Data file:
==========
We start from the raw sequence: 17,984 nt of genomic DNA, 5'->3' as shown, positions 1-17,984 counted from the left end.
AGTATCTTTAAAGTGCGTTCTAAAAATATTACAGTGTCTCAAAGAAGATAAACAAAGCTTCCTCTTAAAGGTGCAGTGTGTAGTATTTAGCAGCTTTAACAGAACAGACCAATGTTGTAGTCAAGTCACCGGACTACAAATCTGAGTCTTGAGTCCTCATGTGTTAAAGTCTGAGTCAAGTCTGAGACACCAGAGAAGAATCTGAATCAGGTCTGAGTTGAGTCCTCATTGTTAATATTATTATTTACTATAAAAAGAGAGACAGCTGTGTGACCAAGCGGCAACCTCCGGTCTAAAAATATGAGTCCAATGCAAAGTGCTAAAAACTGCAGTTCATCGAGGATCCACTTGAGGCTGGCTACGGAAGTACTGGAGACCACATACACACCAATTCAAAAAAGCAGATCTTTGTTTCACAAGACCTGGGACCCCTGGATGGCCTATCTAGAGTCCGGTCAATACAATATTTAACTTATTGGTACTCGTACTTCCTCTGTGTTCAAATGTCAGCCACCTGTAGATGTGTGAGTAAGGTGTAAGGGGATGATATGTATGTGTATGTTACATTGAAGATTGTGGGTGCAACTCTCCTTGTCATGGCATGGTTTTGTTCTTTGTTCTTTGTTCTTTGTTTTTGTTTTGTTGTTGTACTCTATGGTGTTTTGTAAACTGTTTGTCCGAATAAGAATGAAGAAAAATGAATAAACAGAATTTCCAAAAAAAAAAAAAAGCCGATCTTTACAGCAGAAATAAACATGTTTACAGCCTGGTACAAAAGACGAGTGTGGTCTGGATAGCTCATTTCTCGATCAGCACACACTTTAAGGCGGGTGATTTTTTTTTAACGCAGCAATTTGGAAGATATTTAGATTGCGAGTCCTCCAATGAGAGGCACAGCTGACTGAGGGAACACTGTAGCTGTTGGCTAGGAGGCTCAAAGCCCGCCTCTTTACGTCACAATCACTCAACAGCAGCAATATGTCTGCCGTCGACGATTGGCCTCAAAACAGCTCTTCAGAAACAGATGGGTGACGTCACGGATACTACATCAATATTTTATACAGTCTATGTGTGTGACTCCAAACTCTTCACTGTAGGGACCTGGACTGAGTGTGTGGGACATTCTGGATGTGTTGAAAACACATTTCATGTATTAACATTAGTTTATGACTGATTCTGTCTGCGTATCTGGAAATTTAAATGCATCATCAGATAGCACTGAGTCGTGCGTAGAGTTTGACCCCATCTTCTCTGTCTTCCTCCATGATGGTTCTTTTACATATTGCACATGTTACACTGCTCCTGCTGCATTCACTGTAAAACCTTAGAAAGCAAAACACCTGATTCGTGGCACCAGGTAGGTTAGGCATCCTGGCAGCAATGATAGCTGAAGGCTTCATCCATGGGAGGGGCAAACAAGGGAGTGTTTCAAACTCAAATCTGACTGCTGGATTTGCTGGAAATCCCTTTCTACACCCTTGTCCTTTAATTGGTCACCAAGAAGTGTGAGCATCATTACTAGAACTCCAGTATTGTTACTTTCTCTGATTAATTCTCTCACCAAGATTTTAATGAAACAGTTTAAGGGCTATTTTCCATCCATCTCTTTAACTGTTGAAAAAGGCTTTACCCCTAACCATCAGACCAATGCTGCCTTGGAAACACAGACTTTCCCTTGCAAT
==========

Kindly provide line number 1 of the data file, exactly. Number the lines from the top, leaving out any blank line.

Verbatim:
We start from the raw sequence: 17,984 nt of genomic DNA, 5'->3' as shown, positions 1-17,984 counted from the left end.